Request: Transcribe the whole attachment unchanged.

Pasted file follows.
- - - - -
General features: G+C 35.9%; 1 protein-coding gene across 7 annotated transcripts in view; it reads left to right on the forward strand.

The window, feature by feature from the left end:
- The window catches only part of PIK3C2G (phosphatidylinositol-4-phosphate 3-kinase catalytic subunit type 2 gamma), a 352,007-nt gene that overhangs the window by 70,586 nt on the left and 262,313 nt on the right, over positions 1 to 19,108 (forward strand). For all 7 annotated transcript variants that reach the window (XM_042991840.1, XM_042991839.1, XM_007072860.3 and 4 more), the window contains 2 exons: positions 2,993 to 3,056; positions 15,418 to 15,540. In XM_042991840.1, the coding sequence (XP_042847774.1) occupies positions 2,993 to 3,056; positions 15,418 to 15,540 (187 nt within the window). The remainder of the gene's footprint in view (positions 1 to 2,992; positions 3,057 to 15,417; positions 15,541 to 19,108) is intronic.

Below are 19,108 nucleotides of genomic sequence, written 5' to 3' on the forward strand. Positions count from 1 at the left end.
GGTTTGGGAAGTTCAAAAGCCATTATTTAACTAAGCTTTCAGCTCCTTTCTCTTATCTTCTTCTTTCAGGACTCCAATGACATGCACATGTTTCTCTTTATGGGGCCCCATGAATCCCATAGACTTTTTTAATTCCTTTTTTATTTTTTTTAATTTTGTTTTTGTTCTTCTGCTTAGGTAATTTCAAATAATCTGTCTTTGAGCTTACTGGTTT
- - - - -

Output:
General features: G+C 35.9%; 1 protein-coding gene across 7 annotated transcripts in view; it reads left to right on the forward strand.

The window, feature by feature from the left end:
- The window catches only part of PIK3C2G (phosphatidylinositol-4-phosphate 3-kinase catalytic subunit type 2 gamma), a 352,007-nt gene that overhangs the window by 70,586 nt on the left and 262,313 nt on the right, over positions 1 to 19,108 (forward strand). For all 7 annotated transcript variants that reach the window (XM_042991840.1, XM_042991839.1, XM_007072860.3 and 4 more), the window contains 2 exons: positions 2,993 to 3,056; positions 15,418 to 15,540. In XM_042991840.1, the coding sequence (XP_042847774.1) occupies positions 2,993 to 3,056; positions 15,418 to 15,540 (187 nt within the window). The remainder of the gene's footprint in view (positions 1 to 2,992; positions 3,057 to 15,417; positions 15,541 to 19,108) is intronic.

Below are 19,108 nucleotides of genomic sequence, written 5' to 3' on the forward strand. Positions count from 1 at the left end.
GGTTTGGGAAGTTCAAAAGCCATTATTTAACTAAGCTTTCAGCTCCTTTCTCTTATCTTCTTCTTTCAGGACTCCAATGACATGCACATGTTTCTCTTTATGGGGCCCCATGAATCCCATAGACTTTTTTAATTCCTTTTTTATTTTTTTTAATTTTGTTTTTGTTCTTCTGCTTAGGTAATTTCAAATAATCTGTCTTTGAGCTTACTGGTTT